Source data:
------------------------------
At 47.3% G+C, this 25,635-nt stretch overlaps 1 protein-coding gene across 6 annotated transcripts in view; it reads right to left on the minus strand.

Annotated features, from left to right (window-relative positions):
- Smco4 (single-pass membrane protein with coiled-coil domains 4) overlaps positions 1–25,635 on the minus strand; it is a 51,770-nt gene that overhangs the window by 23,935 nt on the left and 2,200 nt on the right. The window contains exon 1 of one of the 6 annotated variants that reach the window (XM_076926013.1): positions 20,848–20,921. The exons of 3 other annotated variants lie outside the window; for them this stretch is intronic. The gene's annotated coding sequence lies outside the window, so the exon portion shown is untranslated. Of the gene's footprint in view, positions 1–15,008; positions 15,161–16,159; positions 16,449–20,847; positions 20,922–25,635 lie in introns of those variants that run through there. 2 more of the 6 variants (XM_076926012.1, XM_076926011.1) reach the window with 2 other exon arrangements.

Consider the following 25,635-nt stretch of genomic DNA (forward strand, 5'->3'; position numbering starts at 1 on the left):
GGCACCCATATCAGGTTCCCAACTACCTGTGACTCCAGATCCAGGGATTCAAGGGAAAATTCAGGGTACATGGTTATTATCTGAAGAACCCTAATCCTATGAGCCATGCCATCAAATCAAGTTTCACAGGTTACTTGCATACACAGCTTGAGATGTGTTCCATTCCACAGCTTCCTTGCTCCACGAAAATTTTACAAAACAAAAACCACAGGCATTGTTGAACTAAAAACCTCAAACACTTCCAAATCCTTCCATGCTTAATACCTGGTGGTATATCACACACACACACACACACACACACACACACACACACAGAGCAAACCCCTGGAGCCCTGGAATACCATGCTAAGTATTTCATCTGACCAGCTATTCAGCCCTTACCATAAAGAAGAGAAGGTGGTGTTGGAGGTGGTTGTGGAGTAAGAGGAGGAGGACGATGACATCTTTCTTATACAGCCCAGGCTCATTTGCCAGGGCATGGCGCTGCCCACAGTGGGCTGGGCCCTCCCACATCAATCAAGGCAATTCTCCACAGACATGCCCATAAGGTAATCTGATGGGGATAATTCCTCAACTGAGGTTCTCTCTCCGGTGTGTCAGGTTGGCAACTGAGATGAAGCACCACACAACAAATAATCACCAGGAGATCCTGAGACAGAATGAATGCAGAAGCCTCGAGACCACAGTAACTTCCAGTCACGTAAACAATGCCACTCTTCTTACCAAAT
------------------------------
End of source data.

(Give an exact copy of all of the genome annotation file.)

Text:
At 47.3% G+C, this 25,635-nt stretch overlaps 1 protein-coding gene across 6 annotated transcripts in view; it reads right to left on the minus strand.

Annotated features, from left to right (window-relative positions):
- Smco4 (single-pass membrane protein with coiled-coil domains 4) overlaps positions 1–25,635 on the minus strand; it is a 51,770-nt gene that overhangs the window by 23,935 nt on the left and 2,200 nt on the right. The window contains exon 1 of one of the 6 annotated variants that reach the window (XM_076926013.1): positions 20,848–20,921. The exons of 3 other annotated variants lie outside the window; for them this stretch is intronic. The gene's annotated coding sequence lies outside the window, so the exon portion shown is untranslated. Of the gene's footprint in view, positions 1–15,008; positions 15,161–16,159; positions 16,449–20,847; positions 20,922–25,635 lie in introns of those variants that run through there. 2 more of the 6 variants (XM_076926012.1, XM_076926011.1) reach the window with 2 other exon arrangements.

Consider the following 25,635-nt stretch of genomic DNA (forward strand, 5'->3'; position numbering starts at 1 on the left):
GGCACCCATATCAGGTTCCCAACTACCTGTGACTCCAGATCCAGGGATTCAAGGGAAAATTCAGGGTACATGGTTATTATCTGAAGAACCCTAATCCTATGAGCCATGCCATCAAATCAAGTTTCACAGGTTACTTGCATACACAGCTTGAGATGTGTTCCATTCCACAGCTTCCTTGCTCCACGAAAATTTTACAAAACAAAAACCACAGGCATTGTTGAACTAAAAACCTCAAACACTTCCAAATCCTTCCATGCTTAATACCTGGTGGTATATCACACACACACACACACACACACACACACACACACACAGAGCAAACCCCTGGAGCCCTGGAATACCATGCTAAGTATTTCATCTGACCAGCTATTCAGCCCTTACCATAAAGAAGAGAAGGTGGTGTTGGAGGTGGTTGTGGAGTAAGAGGAGGAGGACGATGACATCTTTCTTATACAGCCCAGGCTCATTTGCCAGGGCATGGCGCTGCCCACAGTGGGCTGGGCCCTCCCACATCAATCAAGGCAATTCTCCACAGACATGCCCATAAGGTAATCTGATGGGGATAATTCCTCAACTGAGGTTCTCTCTCCGGTGTGTCAGGTTGGCAACTGAGATGAAGCACCACACAACAAATAATCACCAGGAGATCCTGAGACAGAATGAATGCAGAAGCCTCGAGACCACAGTAACTTCCAGTCACGTAAACAATGCCACTCTTCTTACCAAAT